Sources of error
Wavelength and Colour

Although the Mie algorithm provides the rigorous solution to scattering from a sphere of arbitrary size, it is essential to understand if the results produced by the MiePlot program are accurate.  The graphs may be accurate in numerical terms, but what about the coloured depictions of optical phenomena such as rainbows?

There are numerous sources of potential error.  Some are obviously beyond the control of the MiePlot program: the performance of display devices depends on user settings (brightness, contrast and gamma) and on fundamental characteristics (colour temperature, monitor phosphors, white balance, etc.).  Even more restricting is the limited dynamic range of computer displays: we would not want our display to emulate the brightness of the sun!

Use the grey-scale in Fig. 1 to set up the brightness and contrast of your computer display.  You should see uniform steps in brightness between adjacent blocks - whilst ensuring that you can also see the small squares in the centre of the left and right blocks.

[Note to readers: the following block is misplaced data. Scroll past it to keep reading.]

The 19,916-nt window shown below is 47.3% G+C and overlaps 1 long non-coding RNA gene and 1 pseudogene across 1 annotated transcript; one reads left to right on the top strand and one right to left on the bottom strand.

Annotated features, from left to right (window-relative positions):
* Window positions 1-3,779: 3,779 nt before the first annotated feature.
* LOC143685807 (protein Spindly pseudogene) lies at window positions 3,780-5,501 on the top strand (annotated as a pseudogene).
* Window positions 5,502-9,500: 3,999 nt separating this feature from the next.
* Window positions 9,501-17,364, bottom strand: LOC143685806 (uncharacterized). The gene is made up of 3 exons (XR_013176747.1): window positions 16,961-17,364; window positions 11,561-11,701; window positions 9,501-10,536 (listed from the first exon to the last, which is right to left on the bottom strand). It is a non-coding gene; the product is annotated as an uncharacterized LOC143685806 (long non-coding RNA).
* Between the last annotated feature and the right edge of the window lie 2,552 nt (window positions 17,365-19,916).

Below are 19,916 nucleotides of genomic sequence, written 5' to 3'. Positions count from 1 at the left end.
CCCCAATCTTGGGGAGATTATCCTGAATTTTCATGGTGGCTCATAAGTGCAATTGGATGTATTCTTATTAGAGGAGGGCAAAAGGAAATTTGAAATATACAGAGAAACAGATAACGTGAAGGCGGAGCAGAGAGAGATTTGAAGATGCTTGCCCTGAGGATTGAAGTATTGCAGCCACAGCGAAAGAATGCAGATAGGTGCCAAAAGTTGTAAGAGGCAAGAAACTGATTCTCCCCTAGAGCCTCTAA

Fig. 1  Grey scale to assist in adjusting your computer display

However, the following uncertainties affect the basic accuracy of the MiePlot program:

Fig. 2    Conversion of wavelength into RGB values and resulting spectrum
To convert a particular wavelength of light into a colour that can be displayed on a computer monitor, an algorithm is necessary to generate RGB values (the amplitude of Red, Green and Blue signals) used by the computer display.

The MiePlot program is based on an algorithm from Dan Bruton's Color Science Page.  The conversion process from wavelength to RGB values is shown graphically in Fig. 2, together with the resulting display of spectrum from 380 to 700 nm.

The Bruton algorithm is obviously a simplification of a complex process.  More complex algorithms have been investigated, such as those developed by CIE (Commission Internationale Eclairage - International Lighting Commission) but none of them produce an aesthetically pleasing spectrum!

As the coloured depictions of optical phenomena depend crucially on the relationship between wavelength and colour, more work is required in this area.

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